Pre-Proliferative Retinopathy

Treatment of diabetic retinopathy by pan-retinal laser photocoagulation (PRP) is usually effective in preserving visual acuity, but is not usually applied till the high-risk stage of proliferative diabetic retinopathy (PDR) has been reached. A review of a selection of clinical guidelines showed that treatment at the non-proliferative DR (NPDR) stage is currently either not recommended, or recommended only in certain circumstances. The UK Health Technology Assessment Programme has however recently published a systematic review and economic evaluation of pan-retinal photocoagulation at the severe NPDR stage.

This review examines the clinical effectiveness of PRP for severe NPDR, but also looks at two other aspects. First, there have been developments in methods of laser photocoagulation. So, if the evidence supported PRP at the NPDR stage, one question would be which form of laser treatment would be used. Second, there have been advances in drug treatment of diabetic macular oedema, with the arrival of the anti-VEGF drugs such as ranibizumab, bevacizumab and aflibercept, which are being used in combination with laser treatment. The review is free to download to download from: (Royle et al 2015), but is written in the context of the UK health system.


The questions addressed in this review were;

  • Would it be worthwhile to intervene with pan-retinal laser photocoagulation earlier in diabetic retinopathy, at the severe NPDR stage rather than wait till the high-risk PDR stage? Treating at early PDR stage would be another option
  • If so, what form of laser treatment should be used?
  • Are drug-laser combinations clinically effective and cost-effective?

The review did not consider the effectiveness of laser treatment of diabetic macular oedema which is performed with focal or grid laser. Note that PRP is sometimes called “scatter photocoagulation”.


Evidence on the timing of PRP came almost entirely from the Early Treatment Diabetic Retinopathy Study (ETDRS). This was a large high quality study that recruited patients with moderate to severe NPDR or early PDR, with or without macular oedema, in the years 1980 to 1985. Patients were randomised to immediate PRP (“early photocoagulation”) or to observation and PRP at the high-risk PDR stage (“deferred photocoagulation”). Those with no macular oedema were further randomised to different intensities of PRP, known as full or mild scatter. Those with macular oedema randomised to early photocoagulation were further randomised to either full or mild scatter, and to early or delayed focal laser treatment for the DMO.

There were three groups of eyes in ETDRS;

  • Category 1 moderate to severe NPDR or early PDR but no macular oedema
  • Category 2 mild to moderate NPDR (“less severe retinopathy”) and macular oedema
  • Category 3 severe NPDR or early PDR (“more severe retinopathy”) and macular oedema

The primary endpoint of the ETDRS was the development of severe visual loss (SVL). The absolute risks of SVL in the trial were low – 2.6% with early laser and 3.7% with deferred PRP. The 5 year relative risk of SVL for eyes assigned to early photocoagulation compared with deferral was 0.77 (99% CI 0.56 to 1.06). So early photocoagulation reduces the risk of SVL by about 23%, though the 99% CI interval overlapped with no difference. (The ETDRS trial used more rigorous 99% CIs rather than the usual 95%).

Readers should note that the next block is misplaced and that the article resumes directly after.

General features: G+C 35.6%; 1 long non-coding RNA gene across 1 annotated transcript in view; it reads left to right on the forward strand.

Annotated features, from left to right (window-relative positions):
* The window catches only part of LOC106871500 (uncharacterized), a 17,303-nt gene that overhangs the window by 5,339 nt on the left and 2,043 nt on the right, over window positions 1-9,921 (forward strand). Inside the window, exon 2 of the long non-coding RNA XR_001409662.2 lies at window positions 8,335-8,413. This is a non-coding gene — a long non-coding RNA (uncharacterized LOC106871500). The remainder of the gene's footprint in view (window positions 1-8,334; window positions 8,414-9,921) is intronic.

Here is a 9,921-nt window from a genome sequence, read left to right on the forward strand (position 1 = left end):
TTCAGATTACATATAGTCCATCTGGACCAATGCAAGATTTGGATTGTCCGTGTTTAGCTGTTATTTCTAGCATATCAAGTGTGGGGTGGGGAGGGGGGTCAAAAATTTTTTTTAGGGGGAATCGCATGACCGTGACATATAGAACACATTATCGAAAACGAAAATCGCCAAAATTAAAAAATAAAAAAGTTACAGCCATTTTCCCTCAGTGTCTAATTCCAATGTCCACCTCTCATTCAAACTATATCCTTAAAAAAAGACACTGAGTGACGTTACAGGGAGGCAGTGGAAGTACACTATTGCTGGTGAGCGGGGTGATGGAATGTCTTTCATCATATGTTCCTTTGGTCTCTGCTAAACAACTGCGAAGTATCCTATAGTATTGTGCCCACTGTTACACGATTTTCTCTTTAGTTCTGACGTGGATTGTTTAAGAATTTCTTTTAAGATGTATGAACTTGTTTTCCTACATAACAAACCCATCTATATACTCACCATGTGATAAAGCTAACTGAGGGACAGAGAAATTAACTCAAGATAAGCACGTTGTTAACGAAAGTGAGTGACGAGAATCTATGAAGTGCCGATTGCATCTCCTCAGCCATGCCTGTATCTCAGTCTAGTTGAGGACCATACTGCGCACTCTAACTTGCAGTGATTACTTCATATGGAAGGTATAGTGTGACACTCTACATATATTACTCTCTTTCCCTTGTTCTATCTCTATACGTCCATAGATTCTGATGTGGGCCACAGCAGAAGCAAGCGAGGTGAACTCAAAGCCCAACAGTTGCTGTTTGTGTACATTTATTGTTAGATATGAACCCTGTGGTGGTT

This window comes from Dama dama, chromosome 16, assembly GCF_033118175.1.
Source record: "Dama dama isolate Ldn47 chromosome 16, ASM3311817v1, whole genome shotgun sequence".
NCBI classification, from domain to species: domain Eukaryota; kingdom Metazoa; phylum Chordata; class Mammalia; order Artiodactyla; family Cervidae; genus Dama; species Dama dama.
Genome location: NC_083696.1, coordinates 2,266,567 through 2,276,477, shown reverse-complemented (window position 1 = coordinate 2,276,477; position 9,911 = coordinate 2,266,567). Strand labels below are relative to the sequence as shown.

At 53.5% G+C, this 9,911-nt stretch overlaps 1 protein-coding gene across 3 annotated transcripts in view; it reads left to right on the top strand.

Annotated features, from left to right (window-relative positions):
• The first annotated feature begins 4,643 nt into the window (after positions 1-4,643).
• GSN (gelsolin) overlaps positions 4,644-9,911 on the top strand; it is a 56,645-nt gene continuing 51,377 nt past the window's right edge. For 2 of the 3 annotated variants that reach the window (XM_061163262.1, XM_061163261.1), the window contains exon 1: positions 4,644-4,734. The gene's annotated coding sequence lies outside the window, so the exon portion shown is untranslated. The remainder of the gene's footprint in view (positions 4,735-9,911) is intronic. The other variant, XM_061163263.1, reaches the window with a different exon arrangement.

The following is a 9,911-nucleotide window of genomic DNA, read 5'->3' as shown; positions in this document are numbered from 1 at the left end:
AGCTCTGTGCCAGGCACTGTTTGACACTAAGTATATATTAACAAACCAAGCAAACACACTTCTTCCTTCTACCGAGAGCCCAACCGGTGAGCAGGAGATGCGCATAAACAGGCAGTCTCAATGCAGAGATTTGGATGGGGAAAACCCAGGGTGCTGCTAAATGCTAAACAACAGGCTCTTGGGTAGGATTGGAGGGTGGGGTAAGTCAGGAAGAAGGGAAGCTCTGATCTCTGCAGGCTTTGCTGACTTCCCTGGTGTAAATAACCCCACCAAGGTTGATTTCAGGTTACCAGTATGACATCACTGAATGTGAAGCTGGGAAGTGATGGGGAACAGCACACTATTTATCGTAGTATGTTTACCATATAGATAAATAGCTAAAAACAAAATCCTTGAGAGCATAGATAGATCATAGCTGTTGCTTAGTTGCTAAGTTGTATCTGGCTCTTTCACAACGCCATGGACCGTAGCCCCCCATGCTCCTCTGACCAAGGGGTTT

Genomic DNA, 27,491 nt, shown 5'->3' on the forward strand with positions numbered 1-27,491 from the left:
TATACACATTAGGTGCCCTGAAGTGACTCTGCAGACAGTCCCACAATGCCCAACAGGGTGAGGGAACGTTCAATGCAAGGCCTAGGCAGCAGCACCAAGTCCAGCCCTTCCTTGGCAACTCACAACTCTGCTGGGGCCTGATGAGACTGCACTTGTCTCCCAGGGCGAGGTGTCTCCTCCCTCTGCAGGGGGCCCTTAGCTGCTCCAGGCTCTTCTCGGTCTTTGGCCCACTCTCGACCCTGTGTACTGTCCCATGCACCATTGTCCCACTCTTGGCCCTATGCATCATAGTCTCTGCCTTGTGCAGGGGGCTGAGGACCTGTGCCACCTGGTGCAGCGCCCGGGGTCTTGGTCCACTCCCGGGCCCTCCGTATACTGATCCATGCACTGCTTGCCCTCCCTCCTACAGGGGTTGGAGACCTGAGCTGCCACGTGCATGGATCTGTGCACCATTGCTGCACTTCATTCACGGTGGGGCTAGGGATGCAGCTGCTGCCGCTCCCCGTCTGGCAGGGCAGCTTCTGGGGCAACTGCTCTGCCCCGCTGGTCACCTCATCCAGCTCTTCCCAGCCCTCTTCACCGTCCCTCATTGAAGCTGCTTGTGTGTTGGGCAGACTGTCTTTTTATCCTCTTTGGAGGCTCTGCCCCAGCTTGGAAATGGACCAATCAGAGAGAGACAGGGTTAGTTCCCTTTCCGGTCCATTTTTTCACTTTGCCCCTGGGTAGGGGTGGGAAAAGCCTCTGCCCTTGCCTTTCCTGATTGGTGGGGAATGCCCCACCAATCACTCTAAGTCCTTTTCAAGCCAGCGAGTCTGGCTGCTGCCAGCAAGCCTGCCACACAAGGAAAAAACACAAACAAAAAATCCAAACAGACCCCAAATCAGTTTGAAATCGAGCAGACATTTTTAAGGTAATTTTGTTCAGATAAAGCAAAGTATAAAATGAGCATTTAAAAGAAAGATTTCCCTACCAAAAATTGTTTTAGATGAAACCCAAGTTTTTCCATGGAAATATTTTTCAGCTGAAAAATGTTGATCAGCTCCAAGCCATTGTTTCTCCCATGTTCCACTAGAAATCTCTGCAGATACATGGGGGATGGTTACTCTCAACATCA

The relative risks for the three categories differed;

  • Category 1 = 1.37 (99% CI 0.67 to 2.77)
  • Category 2 = 0.59 (99% CI 0.32 to 1.09)
  • Category 3 = 0.70 (99% CI 0.44 to 1.11)

Compared with deferral of photocoagulation, early photocoagulation reduced progression to high-risk PDR in two of the baseline categories though this was not statistically significant using 99% CIs. Strategies that used full scatter reduced progression to high-risk PDR by 50% and mild scatter by 25% compared to the deferred groups.

By 5 years, 3.9% in the deferred group and 2.2% in the early group had had vitrectomy. Most patients undergoing vitrectomy had type 1 diabetes. The indications for vitrectomy were either vitreous haemorrhage (53.9%) or retinal detachment with or without vitreous haemorrhage (46.1%).

One harm associated with early scatter photocoagulation was early moderate visual loss, shown more frequently at 6 weeks and 4 months compared to eyes assigned to deferral; however, there was no difference at 3-year follow-up.

The conclusions of the authors of the study were cautious, leaving some uncertainty regarding PRP at the severe NPDR stage;

“Provided careful follow-up can be maintained, scatter photocoagulation is not recommended for eyes with mild or moderate non-proliferative retinopathy. When retinopathy is more severe, scatter photocoagulation should be considered and usually should not be delayed if the eye has reached the high-risk proliferative stage.”

The evidence from ETDRS suggests that treatment of severe NPDR and early PDR was more effective – though confidence intervals were wide - in reducing future visual loss than waiting to treat at high-risk PDR stage, but ETDRS did not provide results separately for severe NPDR and early PDR. The primary endpoint, severe visual loss (defined as visual acuity <5/200 at two consecutive follow-up visits 4 months apart), was very severe. The reduction in high risk PDR might have been expected to lead to further reductions in visual loss with longer follow-up.

Types of laser photocoagulation

Only studies published since 2000 were included, in order to reflect current practice. Studies at any stage of retinopathy were included because of a dearth of laser studies at NPDR stage. For effectiveness in terms of visual state, a minimum duration of six months was preferred, but trials with shorter follow-up were included, because regression of neovascularisation can be seen 2-3 months after PRP. Observational studies of shorter duration provided data on adverse effects.

There were 12 RCTs, generally of good quality, but often with small numbers of patients. The majority of the patients had PDR, with a few with very severe NPDR.